Building a Business around Your Values

Building a Business around your Values


The Business Dictionary defines values as “Important and lasting beliefs or ideals shared by the members of a culture about what is good or bad and desirable or undesirable. Values have a major influence on a person’s behavior and attitude and serve as broad guidelines in all situations. Some common business values are fairness, innovation and community involvement.”

Values in business are the fundamental beliefs you hold personally and want to build your business around. They are how you choose to act, and how you expect your employees to act. Values shape the way customers will view your company, employees, and even your products/services. If you are insincere, and not true to what you believe, your company and employees will be trying to follow an unattainable ideal, and everyone will suffer.

Choosing the most appropriate values to build your business around is vital to success. Most of the businesses you come across have some version of a values statement, and those that have values true to what they believe are more successful in the long run. Every business owner needs to acknowledge the convictions that are driving them forward, and identify the values they wish to include in their values statement. It all boils down to you and what you firmly believe in. Your convictions shape how you act and interact. Morphing your convictions into what you value most, and then infusing your business with those values creates a better atmosphere for you and your employees, and becomes what customers will connect with the most.

When you sit down to contemplate what you believe in, and how that equates to what you value, the important things to remember are that these values will become your identity, and you must commit and dedicate yourself to them. They must be adhered to at all costs, or you will begin to lose grasp on what matters most. If one value is integrable and you find employees are lying, it is imperative that you crack down and stop the behavior, even if it means firing someone.

You also need to remember that values can change. As your business evolves, you will evolve, and your values must evolve as well. Refusing to budge on the values statement is detrimental to overall growth. It may not be that they completely change. It could be as simple as adding to the statement. If you started off with ambitious, transparent, and empathetic, you might find a natural progression toward adding adaptable and accountable. Allow this change to happen, and you open the doors to a higher level of success.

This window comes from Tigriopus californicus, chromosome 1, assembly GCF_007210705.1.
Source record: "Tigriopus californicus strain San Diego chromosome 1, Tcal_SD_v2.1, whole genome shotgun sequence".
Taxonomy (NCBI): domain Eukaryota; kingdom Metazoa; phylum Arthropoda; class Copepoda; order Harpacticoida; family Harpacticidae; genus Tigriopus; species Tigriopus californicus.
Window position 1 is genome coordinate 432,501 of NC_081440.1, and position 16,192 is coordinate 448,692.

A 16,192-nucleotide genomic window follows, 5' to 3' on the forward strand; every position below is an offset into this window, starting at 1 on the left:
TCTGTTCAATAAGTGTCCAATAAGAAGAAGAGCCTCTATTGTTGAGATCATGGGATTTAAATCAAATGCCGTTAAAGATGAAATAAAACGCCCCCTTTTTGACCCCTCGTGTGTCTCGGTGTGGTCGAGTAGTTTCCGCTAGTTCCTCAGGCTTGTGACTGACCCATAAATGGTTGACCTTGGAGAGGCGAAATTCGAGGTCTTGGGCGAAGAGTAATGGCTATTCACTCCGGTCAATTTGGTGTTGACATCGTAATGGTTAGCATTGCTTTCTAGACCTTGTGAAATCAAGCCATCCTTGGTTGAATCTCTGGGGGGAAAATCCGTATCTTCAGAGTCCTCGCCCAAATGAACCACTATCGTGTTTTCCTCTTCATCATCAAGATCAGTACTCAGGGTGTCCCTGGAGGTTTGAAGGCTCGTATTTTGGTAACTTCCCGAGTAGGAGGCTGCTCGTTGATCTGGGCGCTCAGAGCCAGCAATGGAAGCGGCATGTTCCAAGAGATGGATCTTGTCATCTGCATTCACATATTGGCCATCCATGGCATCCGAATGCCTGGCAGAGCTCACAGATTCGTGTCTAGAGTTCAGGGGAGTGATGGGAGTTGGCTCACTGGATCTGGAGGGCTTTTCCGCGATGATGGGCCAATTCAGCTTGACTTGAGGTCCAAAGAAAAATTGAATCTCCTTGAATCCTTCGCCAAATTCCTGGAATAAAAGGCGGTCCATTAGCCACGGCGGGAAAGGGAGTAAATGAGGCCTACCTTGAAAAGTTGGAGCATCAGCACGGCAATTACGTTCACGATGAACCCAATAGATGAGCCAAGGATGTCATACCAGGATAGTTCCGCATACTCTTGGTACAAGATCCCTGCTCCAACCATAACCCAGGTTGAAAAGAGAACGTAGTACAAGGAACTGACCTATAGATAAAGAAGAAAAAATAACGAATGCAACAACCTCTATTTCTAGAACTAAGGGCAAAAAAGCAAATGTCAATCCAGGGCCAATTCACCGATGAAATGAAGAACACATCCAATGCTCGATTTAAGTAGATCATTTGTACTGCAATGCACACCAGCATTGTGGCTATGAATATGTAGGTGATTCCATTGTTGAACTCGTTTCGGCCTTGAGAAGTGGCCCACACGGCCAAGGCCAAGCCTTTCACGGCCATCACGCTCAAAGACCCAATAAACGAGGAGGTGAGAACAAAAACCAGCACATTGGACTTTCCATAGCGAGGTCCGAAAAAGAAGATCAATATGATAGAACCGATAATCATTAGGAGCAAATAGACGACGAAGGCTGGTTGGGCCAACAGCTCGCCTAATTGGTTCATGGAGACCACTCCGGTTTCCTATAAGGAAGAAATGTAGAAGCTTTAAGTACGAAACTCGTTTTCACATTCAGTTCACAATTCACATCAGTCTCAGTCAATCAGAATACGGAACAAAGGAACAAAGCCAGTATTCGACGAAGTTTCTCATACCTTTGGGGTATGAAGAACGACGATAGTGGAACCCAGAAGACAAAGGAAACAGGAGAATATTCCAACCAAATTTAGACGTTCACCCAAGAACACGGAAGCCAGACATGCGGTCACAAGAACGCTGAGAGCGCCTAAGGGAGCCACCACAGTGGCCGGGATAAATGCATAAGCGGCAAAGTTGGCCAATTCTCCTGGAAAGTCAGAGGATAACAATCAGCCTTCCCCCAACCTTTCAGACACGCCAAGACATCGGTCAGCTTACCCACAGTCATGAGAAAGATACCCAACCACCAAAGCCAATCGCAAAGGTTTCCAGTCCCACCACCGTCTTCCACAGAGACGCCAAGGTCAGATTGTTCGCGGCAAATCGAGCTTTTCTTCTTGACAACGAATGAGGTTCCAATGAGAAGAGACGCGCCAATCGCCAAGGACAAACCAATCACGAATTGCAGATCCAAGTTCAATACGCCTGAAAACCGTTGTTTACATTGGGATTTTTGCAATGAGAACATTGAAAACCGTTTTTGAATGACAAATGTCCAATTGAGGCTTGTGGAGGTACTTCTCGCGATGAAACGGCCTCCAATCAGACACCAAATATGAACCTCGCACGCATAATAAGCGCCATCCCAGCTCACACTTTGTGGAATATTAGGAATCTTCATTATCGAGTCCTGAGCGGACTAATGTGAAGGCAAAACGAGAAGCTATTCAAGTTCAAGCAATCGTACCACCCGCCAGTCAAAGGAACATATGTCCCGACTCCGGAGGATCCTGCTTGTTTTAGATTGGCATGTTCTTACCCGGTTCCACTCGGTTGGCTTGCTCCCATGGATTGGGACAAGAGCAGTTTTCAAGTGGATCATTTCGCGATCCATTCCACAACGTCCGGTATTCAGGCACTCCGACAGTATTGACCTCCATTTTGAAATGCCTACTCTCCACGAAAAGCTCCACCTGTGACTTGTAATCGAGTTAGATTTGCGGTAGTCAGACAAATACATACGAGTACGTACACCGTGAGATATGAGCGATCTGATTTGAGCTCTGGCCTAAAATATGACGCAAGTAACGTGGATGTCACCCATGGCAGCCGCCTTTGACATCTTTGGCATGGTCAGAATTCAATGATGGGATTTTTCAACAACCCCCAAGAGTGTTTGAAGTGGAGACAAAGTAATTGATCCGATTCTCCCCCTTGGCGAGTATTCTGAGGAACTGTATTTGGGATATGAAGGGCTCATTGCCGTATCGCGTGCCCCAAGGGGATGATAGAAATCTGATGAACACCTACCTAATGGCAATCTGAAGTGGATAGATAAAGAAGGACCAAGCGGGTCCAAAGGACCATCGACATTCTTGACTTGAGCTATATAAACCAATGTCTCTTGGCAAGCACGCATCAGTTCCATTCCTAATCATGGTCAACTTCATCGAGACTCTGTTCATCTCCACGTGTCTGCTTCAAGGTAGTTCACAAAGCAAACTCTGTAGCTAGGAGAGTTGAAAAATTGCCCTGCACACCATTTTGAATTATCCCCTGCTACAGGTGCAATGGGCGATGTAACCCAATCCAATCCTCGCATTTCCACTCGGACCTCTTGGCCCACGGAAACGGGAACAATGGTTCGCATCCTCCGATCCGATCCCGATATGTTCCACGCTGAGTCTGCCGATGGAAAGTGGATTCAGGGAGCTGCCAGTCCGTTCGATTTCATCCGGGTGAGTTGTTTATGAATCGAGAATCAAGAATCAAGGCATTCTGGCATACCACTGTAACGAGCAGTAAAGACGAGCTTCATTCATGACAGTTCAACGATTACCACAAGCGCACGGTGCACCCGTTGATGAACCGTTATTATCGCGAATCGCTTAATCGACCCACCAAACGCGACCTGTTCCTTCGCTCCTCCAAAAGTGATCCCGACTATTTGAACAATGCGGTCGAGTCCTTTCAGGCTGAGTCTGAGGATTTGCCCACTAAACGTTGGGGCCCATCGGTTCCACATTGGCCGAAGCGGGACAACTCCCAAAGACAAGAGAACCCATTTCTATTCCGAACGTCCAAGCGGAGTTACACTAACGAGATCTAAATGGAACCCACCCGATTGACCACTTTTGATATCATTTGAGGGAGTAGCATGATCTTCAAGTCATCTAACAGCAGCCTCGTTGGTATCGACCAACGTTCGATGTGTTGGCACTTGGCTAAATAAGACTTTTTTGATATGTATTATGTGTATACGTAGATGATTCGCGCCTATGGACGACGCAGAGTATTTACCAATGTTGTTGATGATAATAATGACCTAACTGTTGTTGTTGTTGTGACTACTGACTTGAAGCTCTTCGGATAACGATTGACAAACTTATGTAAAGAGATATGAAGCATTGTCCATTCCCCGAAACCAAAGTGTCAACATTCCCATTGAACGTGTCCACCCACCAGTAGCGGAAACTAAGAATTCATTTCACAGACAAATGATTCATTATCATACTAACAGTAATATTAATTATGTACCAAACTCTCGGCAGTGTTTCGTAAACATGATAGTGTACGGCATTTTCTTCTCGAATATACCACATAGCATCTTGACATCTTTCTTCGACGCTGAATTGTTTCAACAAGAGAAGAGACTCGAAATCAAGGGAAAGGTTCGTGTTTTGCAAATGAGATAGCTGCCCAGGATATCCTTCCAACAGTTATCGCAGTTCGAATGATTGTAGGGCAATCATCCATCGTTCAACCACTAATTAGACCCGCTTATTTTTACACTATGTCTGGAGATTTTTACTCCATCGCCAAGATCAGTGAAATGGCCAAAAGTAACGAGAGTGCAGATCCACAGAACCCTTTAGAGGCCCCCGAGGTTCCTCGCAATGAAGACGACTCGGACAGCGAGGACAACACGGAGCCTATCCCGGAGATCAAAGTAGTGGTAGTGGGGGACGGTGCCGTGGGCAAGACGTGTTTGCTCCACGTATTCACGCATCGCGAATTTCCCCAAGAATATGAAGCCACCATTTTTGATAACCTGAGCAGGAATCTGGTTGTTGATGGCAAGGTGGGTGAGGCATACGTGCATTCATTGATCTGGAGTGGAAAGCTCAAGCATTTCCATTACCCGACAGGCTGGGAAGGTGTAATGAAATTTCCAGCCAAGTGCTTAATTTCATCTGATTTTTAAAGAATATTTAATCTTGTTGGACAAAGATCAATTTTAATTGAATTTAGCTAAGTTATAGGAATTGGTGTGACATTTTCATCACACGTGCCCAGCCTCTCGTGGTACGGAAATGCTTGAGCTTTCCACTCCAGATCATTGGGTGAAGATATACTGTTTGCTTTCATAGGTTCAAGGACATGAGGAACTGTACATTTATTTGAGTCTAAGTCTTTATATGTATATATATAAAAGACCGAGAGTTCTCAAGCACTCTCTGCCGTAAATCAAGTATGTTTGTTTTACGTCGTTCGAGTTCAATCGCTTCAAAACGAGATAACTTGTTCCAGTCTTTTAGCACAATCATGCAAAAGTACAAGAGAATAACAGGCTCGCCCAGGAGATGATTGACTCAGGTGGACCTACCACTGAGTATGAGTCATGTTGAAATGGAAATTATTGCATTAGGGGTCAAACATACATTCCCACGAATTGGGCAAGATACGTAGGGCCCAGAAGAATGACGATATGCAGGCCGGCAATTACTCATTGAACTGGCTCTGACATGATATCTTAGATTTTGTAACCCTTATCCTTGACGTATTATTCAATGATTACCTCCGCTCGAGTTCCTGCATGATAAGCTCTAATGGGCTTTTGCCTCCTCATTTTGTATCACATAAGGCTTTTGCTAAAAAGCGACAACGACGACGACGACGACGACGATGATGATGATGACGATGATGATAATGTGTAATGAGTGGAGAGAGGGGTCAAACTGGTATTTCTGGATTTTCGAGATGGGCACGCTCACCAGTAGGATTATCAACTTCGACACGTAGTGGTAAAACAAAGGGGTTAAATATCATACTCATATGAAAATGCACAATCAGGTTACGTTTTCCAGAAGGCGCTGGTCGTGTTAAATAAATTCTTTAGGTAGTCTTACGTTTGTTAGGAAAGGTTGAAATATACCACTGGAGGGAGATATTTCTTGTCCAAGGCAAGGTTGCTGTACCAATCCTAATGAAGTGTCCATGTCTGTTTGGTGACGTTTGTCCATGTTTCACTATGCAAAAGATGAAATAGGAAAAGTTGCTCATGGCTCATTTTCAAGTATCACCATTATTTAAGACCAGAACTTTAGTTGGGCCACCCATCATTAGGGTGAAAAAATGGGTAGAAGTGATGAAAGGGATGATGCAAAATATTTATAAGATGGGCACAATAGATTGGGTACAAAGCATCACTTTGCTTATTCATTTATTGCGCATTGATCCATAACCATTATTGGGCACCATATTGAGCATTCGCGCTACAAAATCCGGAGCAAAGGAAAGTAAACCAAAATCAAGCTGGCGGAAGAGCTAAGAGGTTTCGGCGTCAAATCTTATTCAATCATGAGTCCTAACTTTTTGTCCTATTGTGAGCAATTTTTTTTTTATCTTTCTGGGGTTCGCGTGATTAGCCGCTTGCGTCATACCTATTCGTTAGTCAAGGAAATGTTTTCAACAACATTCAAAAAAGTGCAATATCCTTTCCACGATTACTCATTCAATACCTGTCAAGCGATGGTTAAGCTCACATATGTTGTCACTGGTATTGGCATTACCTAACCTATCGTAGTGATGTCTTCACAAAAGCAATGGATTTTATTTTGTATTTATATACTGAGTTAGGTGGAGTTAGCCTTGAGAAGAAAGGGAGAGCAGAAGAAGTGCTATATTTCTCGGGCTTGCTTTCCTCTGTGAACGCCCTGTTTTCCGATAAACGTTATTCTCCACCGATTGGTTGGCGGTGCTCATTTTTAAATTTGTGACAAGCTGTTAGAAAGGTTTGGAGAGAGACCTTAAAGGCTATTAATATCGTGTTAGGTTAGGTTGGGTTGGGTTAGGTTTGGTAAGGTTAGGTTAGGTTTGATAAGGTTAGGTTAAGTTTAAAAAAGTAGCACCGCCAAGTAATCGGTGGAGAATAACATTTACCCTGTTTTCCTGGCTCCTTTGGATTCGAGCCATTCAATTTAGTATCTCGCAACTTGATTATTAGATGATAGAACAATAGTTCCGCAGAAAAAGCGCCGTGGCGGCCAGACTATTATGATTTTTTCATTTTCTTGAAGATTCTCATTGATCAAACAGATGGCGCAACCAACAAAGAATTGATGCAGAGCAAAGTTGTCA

When you’re ready to put pen to paper and begin writing the values statement, there are many buzz words to choose from. Stray away from concepts that are flashy and popular, but not applicable to you and your business. Find the right word for what you want to say. Always remember that this is your business, and you need to keep in mind what you’re trying to build your business around. If you’re stuck, try a couple of tricks.

  • Brainstorm and include anything and everything.
  • Use a thesaurus.
  • Write down a whole list, sleep on it and look at it with fresh eyes in the morning.

It doesn’t have to be perfect at first. You can have a hodgepodge of different values on your list that may not go well together, but not all of them must make the final cut. If you can zero in on the ones that matter most, you will be able to build up a business around your values that will be profitable as well as healthy. Share these ideas with your employees and use them as guiding principles in the everyday running of the business.